• Increase technology transfer capacity through federal matching grants. The federal government should commence a matching grant program with states to fund an increase in staff and resources in TTOs. Higher rates of academic entrepreneurship are essential to reviving declining startup rates and productivity across the economy. New firms have higher productivity as they are at the cutting edge of technology.
  • Increase technology transfer efficiency by adopting best practices. At the state level, policies should be implemented that incentivize the adoption of best practices in commercialisation at public universities, including TTOs. Efficiency gaps between universities outside of the top 25 in our Technology Transfer and Commercialization Index should be narrowed.

The University technology transfer and Commercialization Index

Development of an aggregate ranking of university technology transfer and commercialisation success is fraught with challenges; nevertheless, metrics-based benchmarking is helpful in assessing the relative position among peers and in recognizing best practices.

The University Technology Transfer and Commercialization Index (Index) is based on data collected by the Association of University Technology Managers (AUTM) via the AUTM’s Annual

Licensing Activity Survey. Four-year averages (2012-15) for four key indicators of technology transfer success are included in the Index: patents issued, licenses issued, licensing income, and start-ups formed. These were normalized based on a four-year average of research dollars received by each university to yield four additional variables, for a total of eight measures.

The University of Utah is first in our University Technology Transfer and Commercialization Index (an index score of 100), up from 14th in our original ranking released in 2006. The institution has quietly evolved into one of the most prestigious research universities in the United States with a strong emphasis on commercializing its research.

Columbia University is second on the Index. Columbia was not included in the original 2006 ranking as the university didn’t participate in the AUTM survey at the time. Columbia recorded stellar performances across indicators, and stood out in licensing income.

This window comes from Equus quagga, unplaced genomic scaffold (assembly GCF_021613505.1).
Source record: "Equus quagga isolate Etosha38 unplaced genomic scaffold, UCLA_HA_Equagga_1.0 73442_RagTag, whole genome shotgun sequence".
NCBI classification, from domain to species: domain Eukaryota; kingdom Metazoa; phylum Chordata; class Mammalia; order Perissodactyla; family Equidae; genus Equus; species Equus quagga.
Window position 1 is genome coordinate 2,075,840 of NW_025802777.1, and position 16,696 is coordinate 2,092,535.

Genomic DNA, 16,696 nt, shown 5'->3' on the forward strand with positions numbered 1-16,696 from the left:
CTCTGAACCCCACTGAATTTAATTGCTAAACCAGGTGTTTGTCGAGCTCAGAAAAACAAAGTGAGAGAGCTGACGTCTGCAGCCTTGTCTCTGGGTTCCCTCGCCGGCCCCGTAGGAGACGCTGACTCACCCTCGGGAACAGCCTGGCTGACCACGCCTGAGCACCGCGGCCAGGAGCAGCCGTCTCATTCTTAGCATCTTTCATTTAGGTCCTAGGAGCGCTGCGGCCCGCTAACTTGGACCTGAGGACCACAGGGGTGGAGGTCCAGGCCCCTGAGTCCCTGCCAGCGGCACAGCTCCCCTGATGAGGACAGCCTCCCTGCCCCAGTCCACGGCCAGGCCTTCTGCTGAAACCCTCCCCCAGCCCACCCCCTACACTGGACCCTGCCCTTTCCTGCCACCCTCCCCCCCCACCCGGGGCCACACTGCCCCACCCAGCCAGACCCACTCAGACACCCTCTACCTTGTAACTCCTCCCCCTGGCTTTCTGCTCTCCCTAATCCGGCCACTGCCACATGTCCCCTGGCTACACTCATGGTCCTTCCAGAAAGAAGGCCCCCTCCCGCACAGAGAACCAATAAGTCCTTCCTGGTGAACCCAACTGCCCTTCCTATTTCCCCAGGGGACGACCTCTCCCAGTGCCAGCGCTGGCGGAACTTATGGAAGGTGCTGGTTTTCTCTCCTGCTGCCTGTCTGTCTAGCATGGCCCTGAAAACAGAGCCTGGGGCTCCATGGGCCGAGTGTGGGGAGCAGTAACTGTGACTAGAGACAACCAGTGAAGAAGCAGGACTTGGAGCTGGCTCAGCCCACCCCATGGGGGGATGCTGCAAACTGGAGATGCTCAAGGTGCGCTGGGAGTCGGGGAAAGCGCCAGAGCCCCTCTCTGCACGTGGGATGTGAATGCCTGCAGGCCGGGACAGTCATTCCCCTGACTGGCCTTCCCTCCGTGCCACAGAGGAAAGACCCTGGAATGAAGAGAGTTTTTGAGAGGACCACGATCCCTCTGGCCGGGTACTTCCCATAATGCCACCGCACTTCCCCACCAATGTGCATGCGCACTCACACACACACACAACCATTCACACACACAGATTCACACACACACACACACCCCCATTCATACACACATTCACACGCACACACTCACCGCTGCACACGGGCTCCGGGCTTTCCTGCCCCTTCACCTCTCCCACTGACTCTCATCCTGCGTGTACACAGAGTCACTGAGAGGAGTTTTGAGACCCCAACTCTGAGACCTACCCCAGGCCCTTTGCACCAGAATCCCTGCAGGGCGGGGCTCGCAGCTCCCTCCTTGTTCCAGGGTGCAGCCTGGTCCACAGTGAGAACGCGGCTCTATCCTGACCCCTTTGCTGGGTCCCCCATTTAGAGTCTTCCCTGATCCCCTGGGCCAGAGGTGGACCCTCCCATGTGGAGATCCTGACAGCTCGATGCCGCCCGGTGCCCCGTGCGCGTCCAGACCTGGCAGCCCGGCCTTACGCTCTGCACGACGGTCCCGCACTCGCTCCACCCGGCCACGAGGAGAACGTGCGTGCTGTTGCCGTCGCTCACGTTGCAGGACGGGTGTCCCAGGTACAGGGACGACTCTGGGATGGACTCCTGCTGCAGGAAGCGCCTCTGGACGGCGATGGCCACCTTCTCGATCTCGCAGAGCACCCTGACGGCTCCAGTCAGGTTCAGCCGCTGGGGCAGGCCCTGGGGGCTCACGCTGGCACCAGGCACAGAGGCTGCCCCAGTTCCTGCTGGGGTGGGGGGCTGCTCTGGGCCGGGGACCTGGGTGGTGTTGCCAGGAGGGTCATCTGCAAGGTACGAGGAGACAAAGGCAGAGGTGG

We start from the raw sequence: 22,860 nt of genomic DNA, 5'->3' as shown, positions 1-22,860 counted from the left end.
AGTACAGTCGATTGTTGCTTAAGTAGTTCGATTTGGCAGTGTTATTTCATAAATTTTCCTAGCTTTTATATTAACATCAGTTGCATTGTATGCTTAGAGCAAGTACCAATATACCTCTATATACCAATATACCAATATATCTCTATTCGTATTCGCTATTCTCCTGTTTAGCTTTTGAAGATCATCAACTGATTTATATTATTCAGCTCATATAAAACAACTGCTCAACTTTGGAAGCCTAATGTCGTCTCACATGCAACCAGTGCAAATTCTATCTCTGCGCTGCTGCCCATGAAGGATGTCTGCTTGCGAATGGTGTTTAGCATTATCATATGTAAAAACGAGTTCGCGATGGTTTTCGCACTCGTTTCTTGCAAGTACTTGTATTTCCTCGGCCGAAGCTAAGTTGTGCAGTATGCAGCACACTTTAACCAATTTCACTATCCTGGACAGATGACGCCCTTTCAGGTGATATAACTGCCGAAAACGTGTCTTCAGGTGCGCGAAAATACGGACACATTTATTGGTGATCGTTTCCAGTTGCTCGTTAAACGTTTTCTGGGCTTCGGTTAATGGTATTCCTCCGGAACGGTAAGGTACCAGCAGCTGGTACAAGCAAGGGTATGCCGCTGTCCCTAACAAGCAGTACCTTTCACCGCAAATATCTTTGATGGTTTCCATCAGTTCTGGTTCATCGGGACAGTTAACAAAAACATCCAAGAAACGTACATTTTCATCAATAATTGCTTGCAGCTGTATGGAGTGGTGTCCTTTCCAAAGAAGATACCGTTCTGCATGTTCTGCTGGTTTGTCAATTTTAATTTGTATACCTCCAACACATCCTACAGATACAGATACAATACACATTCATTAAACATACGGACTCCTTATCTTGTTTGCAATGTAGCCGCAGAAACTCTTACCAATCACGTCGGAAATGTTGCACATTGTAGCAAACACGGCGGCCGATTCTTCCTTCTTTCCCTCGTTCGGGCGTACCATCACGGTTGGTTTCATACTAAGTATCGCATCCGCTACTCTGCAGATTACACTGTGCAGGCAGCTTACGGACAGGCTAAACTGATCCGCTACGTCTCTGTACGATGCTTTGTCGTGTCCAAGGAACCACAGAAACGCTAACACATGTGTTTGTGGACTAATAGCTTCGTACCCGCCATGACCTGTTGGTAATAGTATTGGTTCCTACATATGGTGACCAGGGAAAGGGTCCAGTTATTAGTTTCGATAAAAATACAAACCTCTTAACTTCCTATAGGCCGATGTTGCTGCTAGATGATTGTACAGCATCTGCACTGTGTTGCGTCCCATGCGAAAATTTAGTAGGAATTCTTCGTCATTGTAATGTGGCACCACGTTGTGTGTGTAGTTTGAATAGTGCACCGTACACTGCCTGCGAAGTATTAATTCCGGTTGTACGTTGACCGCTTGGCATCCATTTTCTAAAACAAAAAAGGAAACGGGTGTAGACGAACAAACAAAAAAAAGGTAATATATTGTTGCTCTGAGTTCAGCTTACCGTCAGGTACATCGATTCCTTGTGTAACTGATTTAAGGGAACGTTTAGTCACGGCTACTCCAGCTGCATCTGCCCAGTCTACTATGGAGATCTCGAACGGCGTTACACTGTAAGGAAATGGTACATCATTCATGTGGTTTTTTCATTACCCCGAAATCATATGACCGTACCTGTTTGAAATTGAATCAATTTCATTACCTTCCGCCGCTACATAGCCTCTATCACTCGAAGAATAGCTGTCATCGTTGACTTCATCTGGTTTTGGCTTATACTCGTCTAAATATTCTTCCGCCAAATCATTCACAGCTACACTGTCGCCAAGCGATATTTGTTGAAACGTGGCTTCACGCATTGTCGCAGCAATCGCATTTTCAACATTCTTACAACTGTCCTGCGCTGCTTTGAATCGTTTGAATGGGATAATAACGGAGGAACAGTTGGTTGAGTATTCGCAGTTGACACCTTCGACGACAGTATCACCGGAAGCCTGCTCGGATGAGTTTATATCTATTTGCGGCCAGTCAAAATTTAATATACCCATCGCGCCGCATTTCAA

The University of Florida is third, up from fifth in 2006, close behind Columbia University. At 97.81, the University of Florida is just 0.12 points below Columbia. Many are aware of the tremendous source of income that Gatorade has provided the University of Florida, but the university’s overall success is due to much more than one product.

Brigham Young University (BYU) is fourth, up from seventh in 2006, with an overall score of 96.63. BYU performed admirably across all metrics, standing out in  its ability to spawn start-up companies and its efficiency relative to research spending. Stanford University’s high placement, coming in at fifth, isn’t a surprise to anyone who pays attention to initial public offerings  (IPOs) or tech stock market capitalizations. While Stanford’s rank edged down from fourth in  2006,  the  university didn’t fall as much as other universities rose. University of Pennsylvania ranked sixth, with an index score of 95.39, up from 12th in 2006.

University of Washington (UW) ranks seventh, a notable increase from 24th in 2006. The Massachusetts Institute of Technology (MIT), ranks eighth, down from first in the 2006 index. However, we should not assume MIT’s commercialisation prowess has diminished, as they are the top performer without a medical school. The California Institute of Technology (Caltech) ranks ninth, with an index score of 94.11. Patents were a particular strength – Caltech outperformed all its peers with more than 660 patents issued to the university between 2012 and 2015. Carnegie Mellon University rounds out the top 10 with an index score of 93.72.

New York University is ranked at 11th. Purdue is 12th, a leap from its 39th position in 2006 and the highest-ranking university in the Midwest. The University of Texas System is 13th, followed by the University of Minnesota at 14th. The University of California, Los Angeles (UCLA) is 15th, up 30 places from its 45th position in 2006. The University of Michigan is 16th, Cornell University is 17th and the University of Illinois is 18th.

The University of South Florida is 19th, a jump from 74th  in 2006. The university has stepped up its game in research and commercialisation. The University of California, San Diego is 20th.

Arizona State University (ASU) is 21st, an impressive improvement from 43rd in 2006. The University of Central Florida (UCF), based in Orlando, is 22nd. A sea change, of sorts, occurred at UCF after it was granted a medical school in 2006. Northwestern University is among the elite performers at 23rd, an advancement from 70th in 2006. The University of Pittsburgh is 24th, followed by North Carolina State at 25th.


Sources: Milken Institute, AUTM STATT Data Set, University of California Office of the President. * Indicate data was not in the AUTM data set.